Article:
In Henry IV, part I, the play opens with King Henry anticipation for unity and ending of the war that have for a long time engulfed the Kingdom. He brings out the fate of one whose leadership was gained unrightfully and against the normal divine ordinance. He is t confused that he is running out of time and needs to go for a holy pilgrimage to the holy city of Jerusalem to repent and have an atonement for his sins. In this act we see Henry IV, a man responsible for the death of the Gods’ anointed King, Richard II, making him a political shrewd with low public goodwill and reduced ability to govern. Despite, this act that is a clear proof of his sinful past, we see a man with good intentions but one who will never know a peaceful reign. At a doctrinal view point, Henry IV appears to suffering for his sins.

Henry’s own son, Harry is well known as Hal comes in as disappointed by his Father. Contrast between Hal and the dedicated and courageous Hotspur is obvious. In the words of Henry IV… In envy that my Lord Northumberland should be the father to so blest a son, A son who is the theme of honor's tongue Amongst a grove the very straightest plant, Who is sweet Fortune's minion and her pride, Whilst I, by looking on the praise of him, See riot and dishonor stain the brow Of my young Harry. O that it could be prov'd, That some night-tripping fairy had exchang'd In cradle-clothes our children where they lay, And call'd mine Percy, his Plantagenet! Then would I have his Harry, and he mine” clearly voices out his disappointment. Hal appears in scene two, as one who loves being in the tavern drinking, interacting with the low lives and teasing the maids. His friend, Falstaff is a clear emblem of riots, deceit, and all vices associated with that class of people.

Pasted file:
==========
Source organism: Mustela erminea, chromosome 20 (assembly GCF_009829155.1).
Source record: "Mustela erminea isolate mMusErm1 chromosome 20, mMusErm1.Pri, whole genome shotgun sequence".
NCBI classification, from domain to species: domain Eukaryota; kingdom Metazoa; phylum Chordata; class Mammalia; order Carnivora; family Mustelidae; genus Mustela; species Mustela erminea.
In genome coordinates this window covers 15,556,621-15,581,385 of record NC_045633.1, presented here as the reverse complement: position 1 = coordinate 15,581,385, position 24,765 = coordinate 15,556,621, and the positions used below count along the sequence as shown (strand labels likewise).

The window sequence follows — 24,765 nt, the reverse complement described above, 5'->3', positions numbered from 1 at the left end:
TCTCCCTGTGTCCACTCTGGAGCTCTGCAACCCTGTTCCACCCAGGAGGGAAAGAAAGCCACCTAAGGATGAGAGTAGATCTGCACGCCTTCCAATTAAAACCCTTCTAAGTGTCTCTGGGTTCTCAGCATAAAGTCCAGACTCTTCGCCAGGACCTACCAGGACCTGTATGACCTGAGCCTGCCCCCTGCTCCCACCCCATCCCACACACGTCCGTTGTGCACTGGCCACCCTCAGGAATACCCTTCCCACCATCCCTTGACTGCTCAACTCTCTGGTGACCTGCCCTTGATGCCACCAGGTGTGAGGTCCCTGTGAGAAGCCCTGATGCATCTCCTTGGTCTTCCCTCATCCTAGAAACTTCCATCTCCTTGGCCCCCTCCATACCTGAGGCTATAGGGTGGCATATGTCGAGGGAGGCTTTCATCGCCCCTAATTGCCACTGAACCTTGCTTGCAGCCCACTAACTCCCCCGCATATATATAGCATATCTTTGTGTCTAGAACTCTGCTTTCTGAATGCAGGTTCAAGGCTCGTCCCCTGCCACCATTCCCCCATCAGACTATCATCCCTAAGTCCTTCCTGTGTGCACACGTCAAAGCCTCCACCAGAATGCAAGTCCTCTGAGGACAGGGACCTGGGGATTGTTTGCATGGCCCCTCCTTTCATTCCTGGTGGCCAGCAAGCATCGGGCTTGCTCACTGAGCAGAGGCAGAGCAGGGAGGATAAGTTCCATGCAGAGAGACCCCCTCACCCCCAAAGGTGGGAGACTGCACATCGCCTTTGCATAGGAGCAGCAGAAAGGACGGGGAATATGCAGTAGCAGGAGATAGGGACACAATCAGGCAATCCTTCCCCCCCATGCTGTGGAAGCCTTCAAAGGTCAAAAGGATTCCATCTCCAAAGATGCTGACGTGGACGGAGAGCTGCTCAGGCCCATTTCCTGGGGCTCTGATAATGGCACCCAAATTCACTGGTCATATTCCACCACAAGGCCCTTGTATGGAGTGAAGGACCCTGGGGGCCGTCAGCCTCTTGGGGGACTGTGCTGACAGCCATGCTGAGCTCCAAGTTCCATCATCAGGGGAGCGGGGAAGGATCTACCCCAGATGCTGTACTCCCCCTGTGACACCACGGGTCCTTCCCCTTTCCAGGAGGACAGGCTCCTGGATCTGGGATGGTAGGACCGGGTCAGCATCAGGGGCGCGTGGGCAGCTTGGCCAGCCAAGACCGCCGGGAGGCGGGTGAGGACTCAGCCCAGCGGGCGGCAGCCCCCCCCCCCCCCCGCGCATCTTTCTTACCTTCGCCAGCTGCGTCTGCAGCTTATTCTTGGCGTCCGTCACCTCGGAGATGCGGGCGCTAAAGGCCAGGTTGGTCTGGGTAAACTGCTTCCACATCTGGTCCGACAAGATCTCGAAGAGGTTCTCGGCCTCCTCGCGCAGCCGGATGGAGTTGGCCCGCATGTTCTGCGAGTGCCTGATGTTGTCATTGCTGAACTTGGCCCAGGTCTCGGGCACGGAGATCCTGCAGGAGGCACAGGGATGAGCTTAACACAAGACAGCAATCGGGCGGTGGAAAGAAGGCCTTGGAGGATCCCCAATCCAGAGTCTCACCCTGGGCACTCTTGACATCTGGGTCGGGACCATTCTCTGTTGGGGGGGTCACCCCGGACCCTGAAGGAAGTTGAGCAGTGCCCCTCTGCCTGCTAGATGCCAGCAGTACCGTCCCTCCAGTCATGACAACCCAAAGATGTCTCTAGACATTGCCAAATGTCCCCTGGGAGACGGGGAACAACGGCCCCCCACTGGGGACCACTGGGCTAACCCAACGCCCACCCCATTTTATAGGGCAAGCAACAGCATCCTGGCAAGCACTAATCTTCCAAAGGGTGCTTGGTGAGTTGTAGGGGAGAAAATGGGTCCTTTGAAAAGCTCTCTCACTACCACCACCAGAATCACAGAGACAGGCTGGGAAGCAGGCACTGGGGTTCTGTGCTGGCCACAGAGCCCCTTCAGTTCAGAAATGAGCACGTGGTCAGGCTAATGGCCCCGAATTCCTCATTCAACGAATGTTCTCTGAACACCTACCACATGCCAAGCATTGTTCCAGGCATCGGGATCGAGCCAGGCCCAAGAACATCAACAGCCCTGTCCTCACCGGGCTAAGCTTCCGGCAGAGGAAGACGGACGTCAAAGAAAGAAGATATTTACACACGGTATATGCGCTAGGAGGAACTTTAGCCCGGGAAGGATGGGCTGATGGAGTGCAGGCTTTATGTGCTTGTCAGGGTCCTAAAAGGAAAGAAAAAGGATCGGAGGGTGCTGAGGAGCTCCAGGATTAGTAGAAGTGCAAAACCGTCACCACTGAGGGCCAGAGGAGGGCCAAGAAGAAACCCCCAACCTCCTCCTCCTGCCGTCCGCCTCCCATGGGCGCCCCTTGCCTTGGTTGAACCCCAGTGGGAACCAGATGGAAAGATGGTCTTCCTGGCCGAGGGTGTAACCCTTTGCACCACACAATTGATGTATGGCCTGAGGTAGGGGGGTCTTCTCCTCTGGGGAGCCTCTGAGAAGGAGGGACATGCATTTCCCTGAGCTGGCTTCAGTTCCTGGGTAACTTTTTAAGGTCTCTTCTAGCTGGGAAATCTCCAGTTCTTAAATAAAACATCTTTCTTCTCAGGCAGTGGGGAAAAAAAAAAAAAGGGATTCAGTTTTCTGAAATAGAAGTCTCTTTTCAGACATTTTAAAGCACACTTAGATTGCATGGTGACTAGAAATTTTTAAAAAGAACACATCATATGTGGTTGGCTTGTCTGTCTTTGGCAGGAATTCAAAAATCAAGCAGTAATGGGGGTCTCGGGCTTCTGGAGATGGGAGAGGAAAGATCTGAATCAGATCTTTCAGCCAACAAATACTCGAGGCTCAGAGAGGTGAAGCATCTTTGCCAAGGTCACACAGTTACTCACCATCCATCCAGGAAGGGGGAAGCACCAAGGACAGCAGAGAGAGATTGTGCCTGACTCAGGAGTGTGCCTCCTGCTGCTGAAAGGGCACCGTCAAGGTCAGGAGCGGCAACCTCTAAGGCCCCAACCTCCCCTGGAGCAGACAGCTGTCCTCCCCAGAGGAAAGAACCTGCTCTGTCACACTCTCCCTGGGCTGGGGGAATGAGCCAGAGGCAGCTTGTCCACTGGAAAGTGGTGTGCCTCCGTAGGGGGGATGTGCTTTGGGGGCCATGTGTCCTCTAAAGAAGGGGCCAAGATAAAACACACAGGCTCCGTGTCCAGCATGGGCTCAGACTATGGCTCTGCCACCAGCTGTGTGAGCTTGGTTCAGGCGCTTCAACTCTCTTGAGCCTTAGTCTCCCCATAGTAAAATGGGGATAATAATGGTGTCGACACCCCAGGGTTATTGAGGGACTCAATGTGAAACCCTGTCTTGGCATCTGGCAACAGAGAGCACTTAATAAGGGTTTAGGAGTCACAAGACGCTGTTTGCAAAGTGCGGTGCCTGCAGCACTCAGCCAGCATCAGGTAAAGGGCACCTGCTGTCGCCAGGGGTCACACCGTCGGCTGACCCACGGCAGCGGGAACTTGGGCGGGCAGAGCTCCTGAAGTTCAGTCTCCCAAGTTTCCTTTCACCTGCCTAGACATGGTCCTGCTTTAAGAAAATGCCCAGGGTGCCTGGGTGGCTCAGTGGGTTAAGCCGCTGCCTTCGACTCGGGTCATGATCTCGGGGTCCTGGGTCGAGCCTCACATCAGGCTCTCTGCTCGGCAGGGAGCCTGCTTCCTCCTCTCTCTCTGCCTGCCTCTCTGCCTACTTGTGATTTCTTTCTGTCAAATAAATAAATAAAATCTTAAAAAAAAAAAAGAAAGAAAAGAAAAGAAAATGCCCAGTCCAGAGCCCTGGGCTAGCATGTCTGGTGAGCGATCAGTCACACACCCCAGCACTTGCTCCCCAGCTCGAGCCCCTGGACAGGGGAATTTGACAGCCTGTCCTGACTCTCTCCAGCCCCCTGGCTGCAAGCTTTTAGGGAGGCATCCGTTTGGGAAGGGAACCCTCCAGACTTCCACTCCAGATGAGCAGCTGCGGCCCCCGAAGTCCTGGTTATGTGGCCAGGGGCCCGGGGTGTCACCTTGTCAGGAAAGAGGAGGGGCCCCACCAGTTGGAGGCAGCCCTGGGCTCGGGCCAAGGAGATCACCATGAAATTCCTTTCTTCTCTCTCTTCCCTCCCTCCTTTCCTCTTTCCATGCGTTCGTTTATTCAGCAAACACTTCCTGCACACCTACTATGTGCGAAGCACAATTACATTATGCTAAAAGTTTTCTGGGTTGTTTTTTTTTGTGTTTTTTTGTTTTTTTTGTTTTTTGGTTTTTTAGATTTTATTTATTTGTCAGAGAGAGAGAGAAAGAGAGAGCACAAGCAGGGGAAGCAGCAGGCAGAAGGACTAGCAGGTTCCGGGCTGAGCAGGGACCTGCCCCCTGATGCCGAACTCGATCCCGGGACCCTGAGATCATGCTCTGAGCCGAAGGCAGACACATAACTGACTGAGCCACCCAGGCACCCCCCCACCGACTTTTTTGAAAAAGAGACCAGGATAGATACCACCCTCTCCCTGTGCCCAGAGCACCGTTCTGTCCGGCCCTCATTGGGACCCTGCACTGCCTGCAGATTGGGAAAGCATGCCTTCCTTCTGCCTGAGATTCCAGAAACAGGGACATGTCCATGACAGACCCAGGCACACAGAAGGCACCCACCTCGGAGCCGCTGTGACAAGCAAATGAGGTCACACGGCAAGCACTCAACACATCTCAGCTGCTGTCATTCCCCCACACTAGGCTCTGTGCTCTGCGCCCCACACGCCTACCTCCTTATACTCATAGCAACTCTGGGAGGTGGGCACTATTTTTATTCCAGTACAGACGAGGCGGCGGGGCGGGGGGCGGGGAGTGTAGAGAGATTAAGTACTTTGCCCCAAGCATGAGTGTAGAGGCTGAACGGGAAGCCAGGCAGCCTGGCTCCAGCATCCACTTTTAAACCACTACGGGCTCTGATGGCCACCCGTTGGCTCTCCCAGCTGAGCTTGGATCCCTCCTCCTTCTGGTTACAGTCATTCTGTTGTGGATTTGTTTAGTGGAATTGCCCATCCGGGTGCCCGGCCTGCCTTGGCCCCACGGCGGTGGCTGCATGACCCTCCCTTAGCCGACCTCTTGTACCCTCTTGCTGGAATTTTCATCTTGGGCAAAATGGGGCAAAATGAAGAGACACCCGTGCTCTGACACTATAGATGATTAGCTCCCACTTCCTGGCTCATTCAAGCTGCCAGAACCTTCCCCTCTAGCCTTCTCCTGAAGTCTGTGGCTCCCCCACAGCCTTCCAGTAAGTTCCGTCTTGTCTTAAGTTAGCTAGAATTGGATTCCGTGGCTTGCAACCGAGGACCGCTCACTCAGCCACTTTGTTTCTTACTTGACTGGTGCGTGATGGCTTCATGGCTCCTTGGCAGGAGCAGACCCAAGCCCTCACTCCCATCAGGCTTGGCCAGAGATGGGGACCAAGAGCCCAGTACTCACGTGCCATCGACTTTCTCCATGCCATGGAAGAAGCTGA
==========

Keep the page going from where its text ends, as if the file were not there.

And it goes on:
Hal's Transformation

Despite coming out as disappointed, we cannot fail to see the wisdom that Hal holds. Without doubts, Hal will eventually become more popular king than Henry. He comes in as one who has an adequate knowledge of his subjects and acts as a link between two different worlds i.e. that of the privileged royals and the other of ordinarily citizens. Hal has a tactful nature and is really aware of his game plan. He knows clearly well who he is dining with and what his fate is as the next one to the crown. In his speech (213), Hal describes Falstaff as one devoid of any sense of obligation or responsibility.

Theme of Honor and Leadership